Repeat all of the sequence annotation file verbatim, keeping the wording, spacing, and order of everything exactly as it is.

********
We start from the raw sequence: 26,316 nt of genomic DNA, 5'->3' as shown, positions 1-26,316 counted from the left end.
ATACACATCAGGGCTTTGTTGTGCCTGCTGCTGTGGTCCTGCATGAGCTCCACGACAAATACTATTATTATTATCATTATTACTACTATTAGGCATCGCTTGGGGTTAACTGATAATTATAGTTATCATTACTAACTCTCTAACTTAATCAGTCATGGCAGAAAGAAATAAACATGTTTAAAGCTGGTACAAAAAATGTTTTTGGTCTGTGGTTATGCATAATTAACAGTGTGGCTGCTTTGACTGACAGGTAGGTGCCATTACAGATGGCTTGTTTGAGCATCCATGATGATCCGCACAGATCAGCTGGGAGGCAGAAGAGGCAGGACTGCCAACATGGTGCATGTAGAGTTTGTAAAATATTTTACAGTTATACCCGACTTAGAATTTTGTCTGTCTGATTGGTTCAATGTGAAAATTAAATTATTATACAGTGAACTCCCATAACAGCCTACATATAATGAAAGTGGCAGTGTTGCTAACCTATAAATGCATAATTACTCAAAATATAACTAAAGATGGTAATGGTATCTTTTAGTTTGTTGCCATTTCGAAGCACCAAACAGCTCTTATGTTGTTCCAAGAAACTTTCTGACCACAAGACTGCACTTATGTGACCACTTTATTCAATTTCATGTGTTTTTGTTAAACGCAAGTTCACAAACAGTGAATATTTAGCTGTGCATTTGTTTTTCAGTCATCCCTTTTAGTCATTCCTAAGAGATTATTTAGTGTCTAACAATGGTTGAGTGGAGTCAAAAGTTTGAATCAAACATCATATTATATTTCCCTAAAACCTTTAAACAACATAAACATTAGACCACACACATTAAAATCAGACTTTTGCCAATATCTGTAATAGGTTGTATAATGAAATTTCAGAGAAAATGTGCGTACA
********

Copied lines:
We start from the raw sequence: 26,316 nt of genomic DNA, 5'->3' as shown, positions 1-26,316 counted from the left end.
ATACACATCAGGGCTTTGTTGTGCCTGCTGCTGTGGTCCTGCATGAGCTCCACGACAAATACTATTATTATTATCATTATTACTACTATTAGGCATCGCTTGGGGTTAACTGATAATTATAGTTATCATTACTAACTCTCTAACTTAATCAGTCATGGCAGAAAGAAATAAACATGTTTAAAGCTGGTACAAAAAATGTTTTTGGTCTGTGGTTATGCATAATTAACAGTGTGGCTGCTTTGACTGACAGGTAGGTGCCATTACAGATGGCTTGTTTGAGCATCCATGATGATCCGCACAGATCAGCTGGGAGGCAGAAGAGGCAGGACTGCCAACATGGTGCATGTAGAGTTTGTAAAATATTTTACAGTTATACCCGACTTAGAATTTTGTCTGTCTGATTGGTTCAATGTGAAAATTAAATTATTATACAGTGAACTCCCATAACAGCCTACATATAATGAAAGTGGCAGTGTTGCTAACCTATAAATGCATAATTACTCAAAATATAACTAAAGATGGTAATGGTATCTTTTAGTTTGTTGCCATTTCGAAGCACCAAACAGCTCTTATGTTGTTCCAAGAAACTTTCTGACCACAAGACTGCACTTATGTGACCACTTTATTCAATTTCATGTGTTTTTGTTAAACGCAAGTTCACAAACAGTGAATATTTAGCTGTGCATTTGTTTTTCAGTCATCCCTTTTAGTCATTCCTAAGAGATTATTTAGTGTCTAACAATGGTTGAGTGGAGTCAAAAGTTTGAATCAAACATCATATTATATTTCCCTAAAACCTTTAAACAACATAAACATTAGACCACACACATTAAAATCAGACTTTTGCCAATATCTGTAATAGGTTGTATAATGAAATTTCAGAGAAAATGTGCGTACA